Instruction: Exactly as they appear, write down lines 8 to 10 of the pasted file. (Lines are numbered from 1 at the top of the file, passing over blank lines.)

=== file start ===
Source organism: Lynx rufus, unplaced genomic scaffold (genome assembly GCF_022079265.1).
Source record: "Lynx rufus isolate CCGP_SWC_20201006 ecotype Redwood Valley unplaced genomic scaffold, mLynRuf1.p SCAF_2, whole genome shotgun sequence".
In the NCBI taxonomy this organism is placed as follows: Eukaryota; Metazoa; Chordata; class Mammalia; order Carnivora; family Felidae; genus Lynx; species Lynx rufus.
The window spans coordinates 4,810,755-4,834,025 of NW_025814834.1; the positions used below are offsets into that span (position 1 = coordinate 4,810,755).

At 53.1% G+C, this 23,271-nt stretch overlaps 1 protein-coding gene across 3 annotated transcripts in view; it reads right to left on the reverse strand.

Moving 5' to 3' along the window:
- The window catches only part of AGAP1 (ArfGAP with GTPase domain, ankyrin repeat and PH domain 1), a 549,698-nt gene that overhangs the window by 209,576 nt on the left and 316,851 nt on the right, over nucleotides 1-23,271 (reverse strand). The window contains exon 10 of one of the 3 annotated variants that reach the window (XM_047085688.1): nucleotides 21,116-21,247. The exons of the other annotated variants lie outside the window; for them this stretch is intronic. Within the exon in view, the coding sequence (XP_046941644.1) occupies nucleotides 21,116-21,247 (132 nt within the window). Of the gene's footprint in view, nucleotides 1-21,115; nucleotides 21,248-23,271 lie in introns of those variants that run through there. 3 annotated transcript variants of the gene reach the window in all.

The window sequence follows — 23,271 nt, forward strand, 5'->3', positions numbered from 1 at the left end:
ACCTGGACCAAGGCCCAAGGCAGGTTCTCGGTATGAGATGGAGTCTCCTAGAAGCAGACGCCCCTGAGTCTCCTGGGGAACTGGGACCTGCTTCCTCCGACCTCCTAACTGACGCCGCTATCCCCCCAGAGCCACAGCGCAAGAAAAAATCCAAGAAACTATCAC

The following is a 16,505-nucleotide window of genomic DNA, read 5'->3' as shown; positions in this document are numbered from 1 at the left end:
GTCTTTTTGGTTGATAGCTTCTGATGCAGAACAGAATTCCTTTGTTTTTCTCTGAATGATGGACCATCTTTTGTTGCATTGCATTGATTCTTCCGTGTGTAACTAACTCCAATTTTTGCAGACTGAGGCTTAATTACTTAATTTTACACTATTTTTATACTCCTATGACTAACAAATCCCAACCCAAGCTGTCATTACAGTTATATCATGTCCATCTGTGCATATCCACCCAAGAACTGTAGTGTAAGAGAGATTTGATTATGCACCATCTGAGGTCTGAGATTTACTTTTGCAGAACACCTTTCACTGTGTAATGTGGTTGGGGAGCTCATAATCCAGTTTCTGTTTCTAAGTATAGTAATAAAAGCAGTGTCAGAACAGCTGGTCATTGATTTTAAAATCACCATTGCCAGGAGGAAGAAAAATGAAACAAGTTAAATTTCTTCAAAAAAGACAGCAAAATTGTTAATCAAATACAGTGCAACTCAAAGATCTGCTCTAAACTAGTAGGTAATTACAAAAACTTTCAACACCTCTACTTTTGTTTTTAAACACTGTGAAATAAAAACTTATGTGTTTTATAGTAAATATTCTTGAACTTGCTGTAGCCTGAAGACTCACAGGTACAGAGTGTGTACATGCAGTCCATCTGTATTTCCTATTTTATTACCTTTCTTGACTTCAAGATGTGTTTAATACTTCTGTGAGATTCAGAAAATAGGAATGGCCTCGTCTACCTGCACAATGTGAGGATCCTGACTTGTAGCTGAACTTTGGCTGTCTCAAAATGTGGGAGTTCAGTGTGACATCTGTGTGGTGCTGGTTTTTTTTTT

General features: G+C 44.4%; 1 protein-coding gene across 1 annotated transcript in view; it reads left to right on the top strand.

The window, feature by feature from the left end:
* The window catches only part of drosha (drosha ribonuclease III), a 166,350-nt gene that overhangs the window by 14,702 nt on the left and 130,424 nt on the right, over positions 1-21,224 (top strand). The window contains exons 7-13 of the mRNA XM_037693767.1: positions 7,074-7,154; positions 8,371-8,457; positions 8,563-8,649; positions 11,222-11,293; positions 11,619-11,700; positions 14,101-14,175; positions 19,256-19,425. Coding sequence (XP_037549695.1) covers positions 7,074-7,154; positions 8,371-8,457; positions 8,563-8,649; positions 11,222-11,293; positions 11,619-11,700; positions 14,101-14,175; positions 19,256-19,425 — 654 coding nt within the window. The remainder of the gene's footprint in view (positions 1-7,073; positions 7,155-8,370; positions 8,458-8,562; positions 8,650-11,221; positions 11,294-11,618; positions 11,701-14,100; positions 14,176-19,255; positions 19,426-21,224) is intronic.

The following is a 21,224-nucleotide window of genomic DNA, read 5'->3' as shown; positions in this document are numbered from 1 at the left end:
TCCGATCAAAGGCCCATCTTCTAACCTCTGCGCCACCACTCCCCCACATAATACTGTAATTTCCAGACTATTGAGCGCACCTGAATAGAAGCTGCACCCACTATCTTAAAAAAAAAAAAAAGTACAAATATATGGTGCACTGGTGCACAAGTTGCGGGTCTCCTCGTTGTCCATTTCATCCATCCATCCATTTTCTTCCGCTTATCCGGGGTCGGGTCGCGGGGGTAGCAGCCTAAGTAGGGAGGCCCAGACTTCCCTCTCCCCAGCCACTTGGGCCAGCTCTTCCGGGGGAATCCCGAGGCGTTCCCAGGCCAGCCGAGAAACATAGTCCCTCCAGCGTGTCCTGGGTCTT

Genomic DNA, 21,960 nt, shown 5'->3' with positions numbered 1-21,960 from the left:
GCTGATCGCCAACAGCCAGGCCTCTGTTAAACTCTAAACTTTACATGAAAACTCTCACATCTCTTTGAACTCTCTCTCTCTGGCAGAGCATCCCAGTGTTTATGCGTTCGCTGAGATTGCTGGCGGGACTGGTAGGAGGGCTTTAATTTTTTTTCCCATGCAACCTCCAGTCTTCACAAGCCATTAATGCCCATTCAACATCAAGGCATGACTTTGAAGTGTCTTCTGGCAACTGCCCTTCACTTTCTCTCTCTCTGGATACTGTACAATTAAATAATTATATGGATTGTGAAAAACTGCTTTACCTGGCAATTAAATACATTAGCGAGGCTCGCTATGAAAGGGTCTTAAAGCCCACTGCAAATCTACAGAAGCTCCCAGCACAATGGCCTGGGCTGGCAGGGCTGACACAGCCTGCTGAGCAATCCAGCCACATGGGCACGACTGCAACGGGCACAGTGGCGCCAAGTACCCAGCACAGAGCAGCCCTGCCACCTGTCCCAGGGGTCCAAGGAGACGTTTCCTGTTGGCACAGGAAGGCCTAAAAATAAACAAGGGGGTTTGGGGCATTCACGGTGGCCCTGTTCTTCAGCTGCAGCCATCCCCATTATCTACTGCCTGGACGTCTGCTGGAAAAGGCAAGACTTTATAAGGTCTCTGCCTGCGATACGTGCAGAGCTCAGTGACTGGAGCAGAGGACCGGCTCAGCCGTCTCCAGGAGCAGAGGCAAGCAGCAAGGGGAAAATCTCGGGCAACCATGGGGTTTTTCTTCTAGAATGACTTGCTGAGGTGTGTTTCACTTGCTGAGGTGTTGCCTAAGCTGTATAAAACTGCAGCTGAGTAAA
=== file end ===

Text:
The window sequence follows — 23,271 nt, forward strand, 5'->3', positions numbered from 1 at the left end:
ACCTGGACCAAGGCCCAAGGCAGGTTCTCGGTATGAGATGGAGTCTCCTAGAAGCAGACGCCCCTGAGTCTCCTGGGGAACTGGGACCTGCTTCCTCCGACCTCCTAACTGACGCCGCTATCCCCCCAGAGCCACAGCGCAAGAAAAAATCCAAGAAACTATCAC

The following is a 16,505-nucleotide window of genomic DNA, read 5'->3' as shown; positions in this document are numbered from 1 at the left end: